Abstract: The paper reflects upon the political contestation of pension fund investment practices in the US and UK. Critical understandings of pension fund capitalism shared by academics and activists tend to assert the contemporary hegemony of finance capital. Workers savings are being manipulated through pension fund investment practices that maximise financial returns at the expense of workers welfare. A class politics of resistance follows that seeks to re-insert the interests and values of labour into the investment practices of pension funds. The task for activists becomes to replace short-termism and the drive for shareholder value in investment with the long-term concerns of stakeholders. The paper will argue, however, that this vision of pension fund socialism is more problematic than is often assumed. It is not simply that the corporate governance campaigns of pension fund activists have proved unable up to this point to shake the hold of shareholder value over investment practices. Rather, pension fund socialism calls up a politics of resistance that claims to operate in the name of the working class understood as a cohesive set of interests. Transformations in Anglo-American occupational pensions, most notably the shift from defined-benefit to defined-contribution plans, are at the same time creating multiple identities and perceived interests. Therefore, the paper marks out a broader politics of dissent that imagines and promotes political space in which collectivities can emerge amongst individualised pension savers interested in practicing progressive forms of investment.

2009 - American Sociological Association Annual Meeting Pages: 21 pages || Words: 7473 words ||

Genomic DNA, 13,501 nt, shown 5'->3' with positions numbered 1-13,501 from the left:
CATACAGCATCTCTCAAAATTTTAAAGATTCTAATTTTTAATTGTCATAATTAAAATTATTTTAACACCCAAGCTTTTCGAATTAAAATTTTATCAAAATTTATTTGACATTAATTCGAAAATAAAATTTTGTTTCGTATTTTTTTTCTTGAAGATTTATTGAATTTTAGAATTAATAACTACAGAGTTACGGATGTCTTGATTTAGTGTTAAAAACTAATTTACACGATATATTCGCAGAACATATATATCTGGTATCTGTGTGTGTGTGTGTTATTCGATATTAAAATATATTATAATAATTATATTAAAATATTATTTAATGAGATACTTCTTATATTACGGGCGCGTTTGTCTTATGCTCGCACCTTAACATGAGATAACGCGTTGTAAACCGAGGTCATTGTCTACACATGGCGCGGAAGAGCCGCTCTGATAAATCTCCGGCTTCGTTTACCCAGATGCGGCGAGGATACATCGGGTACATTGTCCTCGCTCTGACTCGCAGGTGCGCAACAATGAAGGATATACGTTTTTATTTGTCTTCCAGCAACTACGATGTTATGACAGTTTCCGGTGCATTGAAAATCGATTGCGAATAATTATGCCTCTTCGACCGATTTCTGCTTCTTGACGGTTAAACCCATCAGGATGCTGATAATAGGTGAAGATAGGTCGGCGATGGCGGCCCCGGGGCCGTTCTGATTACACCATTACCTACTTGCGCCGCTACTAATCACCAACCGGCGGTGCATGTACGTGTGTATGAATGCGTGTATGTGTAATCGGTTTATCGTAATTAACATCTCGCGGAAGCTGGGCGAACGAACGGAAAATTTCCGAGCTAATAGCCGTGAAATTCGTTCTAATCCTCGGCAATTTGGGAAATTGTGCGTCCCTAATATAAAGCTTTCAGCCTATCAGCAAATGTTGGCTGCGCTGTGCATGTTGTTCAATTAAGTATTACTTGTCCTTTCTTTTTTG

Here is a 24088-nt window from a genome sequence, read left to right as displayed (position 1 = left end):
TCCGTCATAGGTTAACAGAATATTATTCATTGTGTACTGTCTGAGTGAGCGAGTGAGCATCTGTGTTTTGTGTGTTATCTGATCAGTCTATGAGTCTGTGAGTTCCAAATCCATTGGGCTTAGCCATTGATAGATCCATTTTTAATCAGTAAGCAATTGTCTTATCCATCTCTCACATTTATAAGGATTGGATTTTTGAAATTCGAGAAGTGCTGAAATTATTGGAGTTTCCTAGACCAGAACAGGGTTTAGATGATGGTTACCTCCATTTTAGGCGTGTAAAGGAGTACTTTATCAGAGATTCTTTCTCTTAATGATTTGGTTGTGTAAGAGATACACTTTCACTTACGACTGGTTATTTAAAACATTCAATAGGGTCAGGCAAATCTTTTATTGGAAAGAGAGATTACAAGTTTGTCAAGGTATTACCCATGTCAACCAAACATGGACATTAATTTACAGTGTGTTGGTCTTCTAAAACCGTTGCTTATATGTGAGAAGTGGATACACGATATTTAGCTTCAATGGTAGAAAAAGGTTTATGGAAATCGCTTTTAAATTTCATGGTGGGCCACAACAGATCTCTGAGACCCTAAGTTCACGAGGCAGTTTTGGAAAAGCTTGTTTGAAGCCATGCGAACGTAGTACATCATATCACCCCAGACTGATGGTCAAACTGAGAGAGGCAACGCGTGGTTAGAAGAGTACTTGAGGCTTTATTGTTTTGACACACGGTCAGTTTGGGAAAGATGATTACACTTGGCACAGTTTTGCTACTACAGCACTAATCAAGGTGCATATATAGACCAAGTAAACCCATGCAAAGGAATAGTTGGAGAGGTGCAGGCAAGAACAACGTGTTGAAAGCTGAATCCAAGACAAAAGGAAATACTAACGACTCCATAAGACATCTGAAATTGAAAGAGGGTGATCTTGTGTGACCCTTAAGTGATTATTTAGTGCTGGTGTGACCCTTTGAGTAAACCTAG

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5. Phillips, Alton. "Charting Antiretroviral Supply Chains in Uganda: A Comparison of Global Fund and PEPFAR Funding Streams" Paper presented at the annual meeting of the American Sociological Association Annual Meeting, Hilton San Francisco, San Francisco, CA, Aug 07, 2009 Online <APPLICATION/PDF>. 2019-03-25 <http://citation.allacademic.com/meta/p306041_index.html>
Publication Type: Conference Paper/Unpublished Manuscript
Review Method: Peer Reviewed
Abstract: Based on fieldwork in Uganda and interviews with key players in the Ugandan antiretroviral (ARV) supply chains, this research follows the course of ARVs as they travel through the country from planning forecasts to their physical arrival at Entebbe International Airport and to the pharmacies of HIV treatment programs across the country. The research centers on a comparison of the Ministry of Health supply chain, which is largely supplied through money from the Global Fund to Fight AIDS, Tuberculosis and Malaria, and the supply chain of a local NGO funded by the US President's Emergency Plan for AIDS Relief (PEPFAR). The former has faced drug expiries and regular stock-outs; the latter, a steady stream of ARVs. Using interviews and business process mapping, the research identifies a series of structural differences between the two chains and discusses their relation to the challenges currently faced by the Ministry, as well as the differential development of sustainable national capacity between the funding streams.